Strange brains and genius : the secret lives of eccentric scientists and madmen
|Format:||Print Book 1998|
|Availability:||Available at 2 Libraries 2 of 2 copies|
In this unusual and penetrating work, Clifford Pickover internationally recognized science popularizer - takes us on a wild ride through the bizarre lives of brilliant, but eccentric geniuses who made significant contributions to science and philosophy. Unveiling the hidden secrets of a number of the most intelligent and prolific real-life mad scientists, Pickover delights us with unexpected stories of their obsessive personalities and strange phobias. These common threads lead us to wonder if creativity and genius are inextricably linked to madness. A highly entertaining collection of oddity and mischief, this original new work playfully uncovers the scandalous details that lurk behind the unseemly lives of these geniuses. We discover that the "Unabomber," Ted Kaczynski, a mathematical whiz with an IQ of 170, was pathologically shy, had an uncontrollable obsession with loud sounds, especially earthy bodily noises, and enjoyed playing practical jokes in high school, such as creating homemade gadgets that would pop loudly and emit a stream of violet smoke amid class - a compulsion that may have turned deadly. Then there was the great inventor Nikola Tesla who had a peculiar love for pigeons, particularly white ones, and was terrified of women's pearls. Plenty of other surprises abound, including the statistician and world explorer Francis Galton who quantified anything he saw - including the curves of women's bodies, and then there are others who all lived exceedingly unusual sexual or celibate lives. With Pickover's unique ability to draw the reader into this marvelous web of madness, he amuses us with remarkably quirky quotations attributed to these geniuses, and enchants us with intriguing yet morbid anecdotes celebrating the wonderfully unconventional childhood and careers of these individuals. Moreover, a fascinating "curiosity smorgasbord" to whet our appetites teases us with provocative questions to ponder along the way, such as: Where is Einstein's brain?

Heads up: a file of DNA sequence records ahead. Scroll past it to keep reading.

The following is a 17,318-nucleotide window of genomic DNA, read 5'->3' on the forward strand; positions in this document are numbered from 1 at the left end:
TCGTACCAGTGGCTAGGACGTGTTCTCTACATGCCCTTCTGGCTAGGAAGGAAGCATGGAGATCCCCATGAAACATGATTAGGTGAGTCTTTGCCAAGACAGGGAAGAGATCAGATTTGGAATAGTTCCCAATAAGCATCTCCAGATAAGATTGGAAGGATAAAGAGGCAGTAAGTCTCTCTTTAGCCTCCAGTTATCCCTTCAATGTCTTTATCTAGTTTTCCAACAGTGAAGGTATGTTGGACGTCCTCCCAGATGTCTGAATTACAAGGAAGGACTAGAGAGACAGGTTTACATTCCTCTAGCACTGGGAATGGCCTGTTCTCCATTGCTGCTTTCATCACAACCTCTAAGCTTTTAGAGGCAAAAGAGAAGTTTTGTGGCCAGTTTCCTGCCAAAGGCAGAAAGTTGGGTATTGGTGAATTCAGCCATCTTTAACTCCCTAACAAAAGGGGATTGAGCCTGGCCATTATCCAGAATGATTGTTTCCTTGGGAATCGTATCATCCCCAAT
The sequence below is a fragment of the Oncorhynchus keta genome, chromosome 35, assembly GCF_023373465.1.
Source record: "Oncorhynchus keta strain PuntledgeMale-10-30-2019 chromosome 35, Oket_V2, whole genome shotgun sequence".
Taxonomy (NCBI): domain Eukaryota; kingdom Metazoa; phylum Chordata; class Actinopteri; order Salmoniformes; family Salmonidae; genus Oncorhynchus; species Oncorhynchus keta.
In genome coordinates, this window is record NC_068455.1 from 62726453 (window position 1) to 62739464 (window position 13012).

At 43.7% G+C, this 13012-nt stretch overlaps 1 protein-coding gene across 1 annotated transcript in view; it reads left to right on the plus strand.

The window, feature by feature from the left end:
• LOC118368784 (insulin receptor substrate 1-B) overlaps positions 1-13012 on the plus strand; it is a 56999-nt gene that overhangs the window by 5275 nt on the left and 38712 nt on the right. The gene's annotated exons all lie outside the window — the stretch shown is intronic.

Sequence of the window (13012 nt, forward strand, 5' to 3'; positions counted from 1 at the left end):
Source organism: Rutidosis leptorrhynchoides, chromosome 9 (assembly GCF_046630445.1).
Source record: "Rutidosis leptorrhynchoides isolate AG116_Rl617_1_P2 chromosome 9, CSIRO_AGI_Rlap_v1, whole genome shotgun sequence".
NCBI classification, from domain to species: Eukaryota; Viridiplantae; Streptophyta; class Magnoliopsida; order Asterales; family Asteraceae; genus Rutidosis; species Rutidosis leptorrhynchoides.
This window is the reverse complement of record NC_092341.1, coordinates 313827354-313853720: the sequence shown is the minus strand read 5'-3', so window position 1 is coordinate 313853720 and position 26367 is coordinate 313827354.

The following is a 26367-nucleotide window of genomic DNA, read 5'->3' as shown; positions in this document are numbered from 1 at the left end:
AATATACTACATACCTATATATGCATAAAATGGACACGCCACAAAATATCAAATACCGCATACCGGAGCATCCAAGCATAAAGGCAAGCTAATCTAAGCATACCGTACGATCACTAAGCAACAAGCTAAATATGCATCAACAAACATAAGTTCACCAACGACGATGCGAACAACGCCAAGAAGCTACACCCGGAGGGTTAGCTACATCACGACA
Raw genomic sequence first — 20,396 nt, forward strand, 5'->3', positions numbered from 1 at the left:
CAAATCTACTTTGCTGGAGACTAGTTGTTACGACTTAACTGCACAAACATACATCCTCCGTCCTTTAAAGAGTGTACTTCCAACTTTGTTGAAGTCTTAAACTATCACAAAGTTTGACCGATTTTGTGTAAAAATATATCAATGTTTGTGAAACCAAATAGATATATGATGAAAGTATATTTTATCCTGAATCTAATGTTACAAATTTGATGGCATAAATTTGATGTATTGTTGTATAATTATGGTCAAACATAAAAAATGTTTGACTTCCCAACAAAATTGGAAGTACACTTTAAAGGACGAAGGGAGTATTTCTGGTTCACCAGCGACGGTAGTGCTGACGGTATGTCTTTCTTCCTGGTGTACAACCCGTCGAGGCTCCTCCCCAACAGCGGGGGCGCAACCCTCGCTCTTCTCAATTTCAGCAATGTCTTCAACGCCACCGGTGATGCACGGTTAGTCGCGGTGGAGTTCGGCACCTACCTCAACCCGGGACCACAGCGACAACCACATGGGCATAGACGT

Published ReviewsPublisher's Weekly Review: "
Eccentrics and eccentricities.
Scientists -- Biography.
|Publisher|| New York :Plenum Trade,1998
xiv, 332 pages : illustrations ; 24 cm
Includes bibliographical references (pages 332-325) and index.